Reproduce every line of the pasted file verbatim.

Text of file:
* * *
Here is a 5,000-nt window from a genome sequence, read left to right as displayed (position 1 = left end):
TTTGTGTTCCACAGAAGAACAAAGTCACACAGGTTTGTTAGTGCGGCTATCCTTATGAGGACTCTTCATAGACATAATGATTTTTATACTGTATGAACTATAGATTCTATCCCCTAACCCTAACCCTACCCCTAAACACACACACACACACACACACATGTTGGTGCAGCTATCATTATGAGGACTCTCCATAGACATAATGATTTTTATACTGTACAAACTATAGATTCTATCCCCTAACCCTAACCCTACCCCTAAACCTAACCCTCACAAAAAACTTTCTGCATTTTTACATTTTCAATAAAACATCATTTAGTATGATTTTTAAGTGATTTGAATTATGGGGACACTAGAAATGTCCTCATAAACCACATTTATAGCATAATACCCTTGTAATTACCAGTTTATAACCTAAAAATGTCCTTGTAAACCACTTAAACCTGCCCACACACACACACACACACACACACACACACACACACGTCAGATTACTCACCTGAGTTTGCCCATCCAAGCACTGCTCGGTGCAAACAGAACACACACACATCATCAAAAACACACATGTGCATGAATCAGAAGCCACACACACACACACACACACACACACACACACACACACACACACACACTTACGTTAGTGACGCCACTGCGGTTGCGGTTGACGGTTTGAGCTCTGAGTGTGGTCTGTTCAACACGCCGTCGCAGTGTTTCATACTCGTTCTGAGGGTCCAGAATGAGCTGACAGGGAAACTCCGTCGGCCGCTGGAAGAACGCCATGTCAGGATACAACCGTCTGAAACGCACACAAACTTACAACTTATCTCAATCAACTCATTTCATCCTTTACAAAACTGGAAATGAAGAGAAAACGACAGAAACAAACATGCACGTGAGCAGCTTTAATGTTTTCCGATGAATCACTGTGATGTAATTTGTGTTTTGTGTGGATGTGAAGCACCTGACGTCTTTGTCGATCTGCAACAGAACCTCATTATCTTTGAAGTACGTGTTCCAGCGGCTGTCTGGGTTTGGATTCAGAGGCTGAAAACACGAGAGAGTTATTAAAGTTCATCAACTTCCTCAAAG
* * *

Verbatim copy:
Here is a 5,000-nt window from a genome sequence, read left to right as displayed (position 1 = left end):
TTTGTGTTCCACAGAAGAACAAAGTCACACAGGTTTGTTAGTGCGGCTATCCTTATGAGGACTCTTCATAGACATAATGATTTTTATACTGTATGAACTATAGATTCTATCCCCTAACCCTAACCCTACCCCTAAACACACACACACACACACACACATGTTGGTGCAGCTATCATTATGAGGACTCTCCATAGACATAATGATTTTTATACTGTACAAACTATAGATTCTATCCCCTAACCCTAACCCTACCCCTAAACCTAACCCTCACAAAAAACTTTCTGCATTTTTACATTTTCAATAAAACATCATTTAGTATGATTTTTAAGTGATTTGAATTATGGGGACACTAGAAATGTCCTCATAAACCACATTTATAGCATAATACCCTTGTAATTACCAGTTTATAACCTAAAAATGTCCTTGTAAACCACTTAAACCTGCCCACACACACACACACACACACACACACACACACACACGTCAGATTACTCACCTGAGTTTGCCCATCCAAGCACTGCTCGGTGCAAACAGAACACACACACATCATCAAAAACACACATGTGCATGAATCAGAAGCCACACACACACACACACACACACACACACACACACACACACACACACACTTACGTTAGTGACGCCACTGCGGTTGCGGTTGACGGTTTGAGCTCTGAGTGTGGTCTGTTCAACACGCCGTCGCAGTGTTTCATACTCGTTCTGAGGGTCCAGAATGAGCTGACAGGGAAACTCCGTCGGCCGCTGGAAGAACGCCATGTCAGGATACAACCGTCTGAAACGCACACAAACTTACAACTTATCTCAATCAACTCATTTCATCCTTTACAAAACTGGAAATGAAGAGAAAACGACAGAAACAAACATGCACGTGAGCAGCTTTAATGTTTTCCGATGAATCACTGTGATGTAATTTGTGTTTTGTGTGGATGTGAAGCACCTGACGTCTTTGTCGATCTGCAACAGAACCTCATTATCTTTGAAGTACGTGTTCCAGCGGCTGTCTGGGTTTGGATTCAGAGGCTGAAAACACGAGAGAGTTATTAAAGTTCATCAACTTCCTCAAAG